The fact that depression can vary so much from one person to another is one factor that can make it difficult to diagnose. If you think that you have depression, here are some key symptoms that you should watch out for according to Dr. Sapolsky from Stanford:
Anhedonia is the loss of pleasure. This symptom makes it feel like the life is sucked out of you. Your passion is drained. You may notice that you enjoy music less and that everything seems blander.
You mind chews over the same idea over and over, like a cow grazing on grass. Are you coming up with any solutions? Nope. If anything, you are only stressing yourself out. However, you find that you just can’t stop this habit- ironically, your thinking has a mind of its own.
- Vegetative Symptoms
These are symptoms that make it difficult to maintain your day to day life. These include sleep disturbances, such as sleeping too much, too little, having trouble falling asleep, waking up after only a few hours of sleep, etc. They also include difficulties with food such as eating too much or too little. Even someone with functional depression may notice that they have vegetative symptoms.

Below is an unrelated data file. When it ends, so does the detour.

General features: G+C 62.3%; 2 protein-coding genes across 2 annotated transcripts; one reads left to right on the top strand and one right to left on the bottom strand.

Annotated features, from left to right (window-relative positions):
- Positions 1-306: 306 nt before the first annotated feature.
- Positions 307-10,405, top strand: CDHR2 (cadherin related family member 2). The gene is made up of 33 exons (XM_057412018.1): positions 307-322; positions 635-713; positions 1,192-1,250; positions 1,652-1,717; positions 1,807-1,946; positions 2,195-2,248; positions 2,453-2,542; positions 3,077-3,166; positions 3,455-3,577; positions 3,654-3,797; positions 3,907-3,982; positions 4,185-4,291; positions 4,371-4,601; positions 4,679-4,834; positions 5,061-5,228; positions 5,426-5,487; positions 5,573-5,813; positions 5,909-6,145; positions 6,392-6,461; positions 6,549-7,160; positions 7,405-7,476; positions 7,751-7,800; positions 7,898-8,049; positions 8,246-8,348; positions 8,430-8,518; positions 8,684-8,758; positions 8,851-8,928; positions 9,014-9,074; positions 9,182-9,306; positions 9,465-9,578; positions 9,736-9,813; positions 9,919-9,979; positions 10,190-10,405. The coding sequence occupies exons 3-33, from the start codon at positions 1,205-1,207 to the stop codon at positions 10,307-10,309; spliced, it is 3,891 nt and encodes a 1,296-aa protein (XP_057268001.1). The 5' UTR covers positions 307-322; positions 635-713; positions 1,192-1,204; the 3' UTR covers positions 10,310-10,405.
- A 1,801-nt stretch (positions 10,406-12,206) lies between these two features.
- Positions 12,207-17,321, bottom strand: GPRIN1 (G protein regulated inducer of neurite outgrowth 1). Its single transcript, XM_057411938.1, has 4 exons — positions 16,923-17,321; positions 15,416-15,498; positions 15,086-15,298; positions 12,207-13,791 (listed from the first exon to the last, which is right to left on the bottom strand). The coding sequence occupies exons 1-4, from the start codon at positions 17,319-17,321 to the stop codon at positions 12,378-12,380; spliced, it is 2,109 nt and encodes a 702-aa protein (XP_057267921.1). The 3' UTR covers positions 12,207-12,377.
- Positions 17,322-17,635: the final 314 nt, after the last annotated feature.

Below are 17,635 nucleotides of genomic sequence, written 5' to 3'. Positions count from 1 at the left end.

- Grief and Guilt
You dwell on things that happened years ago. You carry the shame around like an uneccesary burden that you cannot remove.
- Many More
There are plenty of other symptoms that are tied to depression. An excellent resource for depression symptoms is the Mayo Clinic. If you want to learn more about the symptoms of depression, you should look there.
If you notice that you have symptoms of depression, I highly encourage you to talk to a medical professional. Many times, depression symptoms can be signs of physical illness rather than mental illness.